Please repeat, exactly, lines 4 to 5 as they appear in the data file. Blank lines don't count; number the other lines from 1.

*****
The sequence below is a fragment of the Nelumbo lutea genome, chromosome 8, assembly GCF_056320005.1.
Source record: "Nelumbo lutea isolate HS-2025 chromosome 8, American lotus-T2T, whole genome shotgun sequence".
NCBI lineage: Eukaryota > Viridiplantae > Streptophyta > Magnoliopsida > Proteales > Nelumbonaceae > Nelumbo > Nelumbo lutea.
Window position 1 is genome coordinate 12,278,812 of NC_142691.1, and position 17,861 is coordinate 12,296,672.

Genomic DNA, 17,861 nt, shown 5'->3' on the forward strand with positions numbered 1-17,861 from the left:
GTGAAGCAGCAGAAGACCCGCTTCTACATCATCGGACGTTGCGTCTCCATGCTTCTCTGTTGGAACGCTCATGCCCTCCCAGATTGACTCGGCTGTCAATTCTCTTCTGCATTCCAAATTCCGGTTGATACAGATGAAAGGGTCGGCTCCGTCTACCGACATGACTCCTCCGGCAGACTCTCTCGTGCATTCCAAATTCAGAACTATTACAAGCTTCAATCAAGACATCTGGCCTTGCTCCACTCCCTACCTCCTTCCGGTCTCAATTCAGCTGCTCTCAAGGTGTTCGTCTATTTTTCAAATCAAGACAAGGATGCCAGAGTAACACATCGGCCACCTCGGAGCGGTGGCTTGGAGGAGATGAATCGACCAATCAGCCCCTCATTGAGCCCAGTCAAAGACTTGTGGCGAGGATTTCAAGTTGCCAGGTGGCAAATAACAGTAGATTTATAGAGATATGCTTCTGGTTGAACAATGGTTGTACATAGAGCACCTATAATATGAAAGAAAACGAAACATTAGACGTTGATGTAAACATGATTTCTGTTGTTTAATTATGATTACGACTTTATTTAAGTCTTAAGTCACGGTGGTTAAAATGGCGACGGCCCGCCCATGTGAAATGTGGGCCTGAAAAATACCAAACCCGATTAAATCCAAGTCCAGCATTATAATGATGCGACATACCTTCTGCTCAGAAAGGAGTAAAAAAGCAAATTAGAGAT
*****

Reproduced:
Window position 1 is genome coordinate 12,278,812 of NC_142691.1, and position 17,861 is coordinate 12,296,672.

Genomic DNA, 17,861 nt, shown 5'->3' on the forward strand with positions numbered 1-17,861 from the left: